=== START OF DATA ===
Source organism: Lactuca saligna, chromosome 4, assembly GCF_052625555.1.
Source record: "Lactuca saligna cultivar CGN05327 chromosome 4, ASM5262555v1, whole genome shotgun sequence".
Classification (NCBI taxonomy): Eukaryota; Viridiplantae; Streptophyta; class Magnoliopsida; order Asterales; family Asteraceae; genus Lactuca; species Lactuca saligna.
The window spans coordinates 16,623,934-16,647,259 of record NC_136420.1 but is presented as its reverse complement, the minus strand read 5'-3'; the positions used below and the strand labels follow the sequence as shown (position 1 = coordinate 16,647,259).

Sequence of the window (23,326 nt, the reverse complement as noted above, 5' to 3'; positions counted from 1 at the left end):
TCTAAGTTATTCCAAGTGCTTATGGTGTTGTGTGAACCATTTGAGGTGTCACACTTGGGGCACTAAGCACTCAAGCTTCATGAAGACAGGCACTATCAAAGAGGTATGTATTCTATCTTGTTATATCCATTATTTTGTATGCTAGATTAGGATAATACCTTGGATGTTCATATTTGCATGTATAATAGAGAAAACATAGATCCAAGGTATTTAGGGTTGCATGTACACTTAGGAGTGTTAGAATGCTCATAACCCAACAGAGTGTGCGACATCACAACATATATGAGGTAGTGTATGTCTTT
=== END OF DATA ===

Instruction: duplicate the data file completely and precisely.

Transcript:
Source organism: Lactuca saligna, chromosome 4, assembly GCF_052625555.1.
Source record: "Lactuca saligna cultivar CGN05327 chromosome 4, ASM5262555v1, whole genome shotgun sequence".
Classification (NCBI taxonomy): Eukaryota; Viridiplantae; Streptophyta; class Magnoliopsida; order Asterales; family Asteraceae; genus Lactuca; species Lactuca saligna.
The window spans coordinates 16,623,934-16,647,259 of record NC_136420.1 but is presented as its reverse complement, the minus strand read 5'-3'; the positions used below and the strand labels follow the sequence as shown (position 1 = coordinate 16,647,259).

Sequence of the window (23,326 nt, the reverse complement as noted above, 5' to 3'; positions counted from 1 at the left end):
TCTAAGTTATTCCAAGTGCTTATGGTGTTGTGTGAACCATTTGAGGTGTCACACTTGGGGCACTAAGCACTCAAGCTTCATGAAGACAGGCACTATCAAAGAGGTATGTATTCTATCTTGTTATATCCATTATTTTGTATGCTAGATTAGGATAATACCTTGGATGTTCATATTTGCATGTATAATAGAGAAAACATAGATCCAAGGTATTTAGGGTTGCATGTACACTTAGGAGTGTTAGAATGCTCATAACCCAACAGAGTGTGCGACATCACAACATATATGAGGTAGTGTATGTCTTT